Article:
The Ultimate Mulligan
A Film Review of X-Men: Days of Future Past
There’s no questioning the ambitious nature of a film production of this magnitude. Not only is director Bryan Singer attempting to unite two separate, yet equally popular casts of successful X-Men films, but he is also attempting to correct the course for one of 20th Century Fox’s most valuable licenses where installments he wasn’t responsible for may have, shall we say, veered astray. Oh yeah, he’s also trying to make an excellent summer blockbuster while laying the foundation for an ever expanding X-Men, cinematic universe (Channing Tatum as Gambit in a standalone is real) and all of this is somehow supposed to be accomplished in 2 hours and 11 minutes. A solid attempt was made to corral all of the above, with several more A-list characters added to the fray, while nodding to one of the most influential X-Men storylines ever conceived, but Bryan Singer is no Franklin Richards. He does not make fully functional universes in the palm of his hand with the speed of thought and with instantaneous relatability and comprehension by the audience. There are plot gaps, there are awkward moments, there are unsatisfying resolutions and it’s all to be expected because there’s simply too much to account for, but they’ll be damned if they don’t try to cram it all in.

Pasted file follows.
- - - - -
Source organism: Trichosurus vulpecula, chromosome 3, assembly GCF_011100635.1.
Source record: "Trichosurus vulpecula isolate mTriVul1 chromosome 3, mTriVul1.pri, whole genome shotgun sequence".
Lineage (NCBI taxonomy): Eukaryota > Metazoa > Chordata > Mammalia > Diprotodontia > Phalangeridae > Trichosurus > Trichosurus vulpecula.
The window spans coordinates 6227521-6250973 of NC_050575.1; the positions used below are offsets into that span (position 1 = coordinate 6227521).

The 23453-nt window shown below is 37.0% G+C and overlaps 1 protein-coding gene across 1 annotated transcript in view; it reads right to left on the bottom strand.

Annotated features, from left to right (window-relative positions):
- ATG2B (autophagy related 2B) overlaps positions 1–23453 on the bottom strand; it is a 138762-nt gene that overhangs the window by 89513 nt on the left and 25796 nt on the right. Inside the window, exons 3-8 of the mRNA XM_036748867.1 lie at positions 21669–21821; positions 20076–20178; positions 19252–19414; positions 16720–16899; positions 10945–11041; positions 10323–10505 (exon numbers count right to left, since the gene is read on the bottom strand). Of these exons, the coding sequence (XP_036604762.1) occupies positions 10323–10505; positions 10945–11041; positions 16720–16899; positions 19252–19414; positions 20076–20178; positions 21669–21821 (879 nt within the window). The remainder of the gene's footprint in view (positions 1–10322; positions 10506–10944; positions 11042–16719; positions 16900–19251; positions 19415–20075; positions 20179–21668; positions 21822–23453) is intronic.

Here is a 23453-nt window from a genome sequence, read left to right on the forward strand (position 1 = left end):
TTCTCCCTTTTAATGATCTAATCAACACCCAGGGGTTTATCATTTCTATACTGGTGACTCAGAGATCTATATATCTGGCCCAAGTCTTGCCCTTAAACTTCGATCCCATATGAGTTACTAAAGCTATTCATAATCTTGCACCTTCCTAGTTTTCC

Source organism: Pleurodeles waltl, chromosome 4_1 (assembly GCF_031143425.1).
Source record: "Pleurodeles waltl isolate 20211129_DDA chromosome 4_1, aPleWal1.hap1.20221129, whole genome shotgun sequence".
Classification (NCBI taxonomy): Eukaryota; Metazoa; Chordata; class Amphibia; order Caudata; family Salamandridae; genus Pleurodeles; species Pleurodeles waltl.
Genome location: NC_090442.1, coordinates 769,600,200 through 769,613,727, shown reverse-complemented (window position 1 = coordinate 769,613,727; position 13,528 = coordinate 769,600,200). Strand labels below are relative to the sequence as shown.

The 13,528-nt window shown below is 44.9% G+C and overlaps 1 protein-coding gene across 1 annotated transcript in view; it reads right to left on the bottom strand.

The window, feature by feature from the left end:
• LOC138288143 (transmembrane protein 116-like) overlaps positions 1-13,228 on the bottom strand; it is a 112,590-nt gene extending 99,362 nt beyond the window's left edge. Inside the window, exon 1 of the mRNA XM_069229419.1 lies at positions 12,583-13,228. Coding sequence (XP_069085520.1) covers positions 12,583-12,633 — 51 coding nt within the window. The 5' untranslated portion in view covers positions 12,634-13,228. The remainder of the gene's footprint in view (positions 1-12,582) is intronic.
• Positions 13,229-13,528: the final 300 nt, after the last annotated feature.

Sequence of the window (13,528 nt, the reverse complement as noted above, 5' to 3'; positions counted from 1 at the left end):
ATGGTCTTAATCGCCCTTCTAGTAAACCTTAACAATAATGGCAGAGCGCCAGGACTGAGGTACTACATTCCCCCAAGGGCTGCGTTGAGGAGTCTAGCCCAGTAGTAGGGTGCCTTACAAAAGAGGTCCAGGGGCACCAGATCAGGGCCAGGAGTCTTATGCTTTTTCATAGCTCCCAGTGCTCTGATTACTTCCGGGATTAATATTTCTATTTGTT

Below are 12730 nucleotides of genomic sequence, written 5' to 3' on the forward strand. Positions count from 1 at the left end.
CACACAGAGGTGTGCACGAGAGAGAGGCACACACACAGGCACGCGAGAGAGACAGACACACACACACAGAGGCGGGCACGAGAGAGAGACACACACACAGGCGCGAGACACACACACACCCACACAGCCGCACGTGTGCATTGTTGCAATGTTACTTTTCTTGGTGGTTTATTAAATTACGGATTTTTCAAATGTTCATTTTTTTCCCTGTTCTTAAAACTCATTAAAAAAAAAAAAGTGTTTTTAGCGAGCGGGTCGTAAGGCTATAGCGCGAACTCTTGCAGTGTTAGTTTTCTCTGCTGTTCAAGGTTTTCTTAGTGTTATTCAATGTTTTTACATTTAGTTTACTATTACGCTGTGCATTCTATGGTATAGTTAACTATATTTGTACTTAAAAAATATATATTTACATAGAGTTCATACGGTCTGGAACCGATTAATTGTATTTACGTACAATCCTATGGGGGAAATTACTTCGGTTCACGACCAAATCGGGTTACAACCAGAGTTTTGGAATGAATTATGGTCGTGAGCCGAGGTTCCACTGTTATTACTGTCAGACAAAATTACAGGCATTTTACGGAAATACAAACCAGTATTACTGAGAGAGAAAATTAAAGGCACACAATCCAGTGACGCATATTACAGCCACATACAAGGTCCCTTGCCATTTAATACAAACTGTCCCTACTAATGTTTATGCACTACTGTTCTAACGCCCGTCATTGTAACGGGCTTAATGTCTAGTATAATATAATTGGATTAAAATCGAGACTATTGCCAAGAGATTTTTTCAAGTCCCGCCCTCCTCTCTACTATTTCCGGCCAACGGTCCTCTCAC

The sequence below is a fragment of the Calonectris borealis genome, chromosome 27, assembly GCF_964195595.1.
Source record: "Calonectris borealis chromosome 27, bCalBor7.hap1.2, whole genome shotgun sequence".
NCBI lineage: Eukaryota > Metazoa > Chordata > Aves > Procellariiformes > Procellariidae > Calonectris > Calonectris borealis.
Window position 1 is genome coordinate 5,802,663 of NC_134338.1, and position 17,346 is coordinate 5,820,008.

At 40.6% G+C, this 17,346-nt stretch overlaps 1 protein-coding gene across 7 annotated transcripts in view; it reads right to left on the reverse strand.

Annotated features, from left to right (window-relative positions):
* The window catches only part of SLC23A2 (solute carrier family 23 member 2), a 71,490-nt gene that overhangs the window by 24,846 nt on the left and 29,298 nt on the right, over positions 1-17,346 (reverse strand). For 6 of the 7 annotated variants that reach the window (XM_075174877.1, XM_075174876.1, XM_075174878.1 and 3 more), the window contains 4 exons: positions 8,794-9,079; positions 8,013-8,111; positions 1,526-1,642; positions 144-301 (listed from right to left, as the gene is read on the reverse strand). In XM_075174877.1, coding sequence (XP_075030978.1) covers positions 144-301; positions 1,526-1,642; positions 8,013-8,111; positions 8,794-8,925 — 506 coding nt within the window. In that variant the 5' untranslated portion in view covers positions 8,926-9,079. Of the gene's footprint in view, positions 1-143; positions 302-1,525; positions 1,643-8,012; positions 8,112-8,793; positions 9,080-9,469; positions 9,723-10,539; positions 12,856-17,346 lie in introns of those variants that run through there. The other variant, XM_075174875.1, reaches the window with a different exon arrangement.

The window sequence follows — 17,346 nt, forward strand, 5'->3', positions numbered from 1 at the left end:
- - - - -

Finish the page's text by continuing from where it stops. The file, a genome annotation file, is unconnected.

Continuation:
The primary reason for this is the same reason why Sony is attempting a similar strategy by pitting Spider-Man against most of his famous rogues at once by pursuing the Sinister Six storyline. Fox wants that Avengers money and they want it now. Apparently, the only way to do this is by chucking more characters, subplots, and spectacle at the audience as possible. Thus the writers must deliver or be discarded and Simon Kinberg, Jane Goldman and Matthew Vaughn responded with a story that’s a jack of all trades, but clearly a master of none. First, let me note that despite Hugh Jackman’s presence in addition to his character’s significance, this is the first X-Men film that is not all about Wolverine. The story is a tale that is as much Wolverine’s, as it is Mystique’s, as it is Professor Xavier’s, as it is Magneto’s. Unfortunately, because this script is particularly required to focus on so many primary characters, the audience isn’t privy to a more rounded presentation of any of them. This film is able to reconcile this deficiency due to an assumed familiarity with at least X-Men’s1-3 in addition to First Class and the hope that everyone remembers the good guys from the bad in addition to what they are all about as individuals. Every reference to the past, every reference to the future, every comedic quip and all the clever banter does not pay off for those in the audience who are not in the know. Those that are will be treated with layers of nostalgia and an unending parade of familiar faces which is, by far, this story’s absolute strength. There are plenty of campfire scenes throughout to hammer home the team camaraderie theme, but as good as that feeling is, it is noticeably incomplete with several significant characters left out in the cold if not entirely forgotten all together.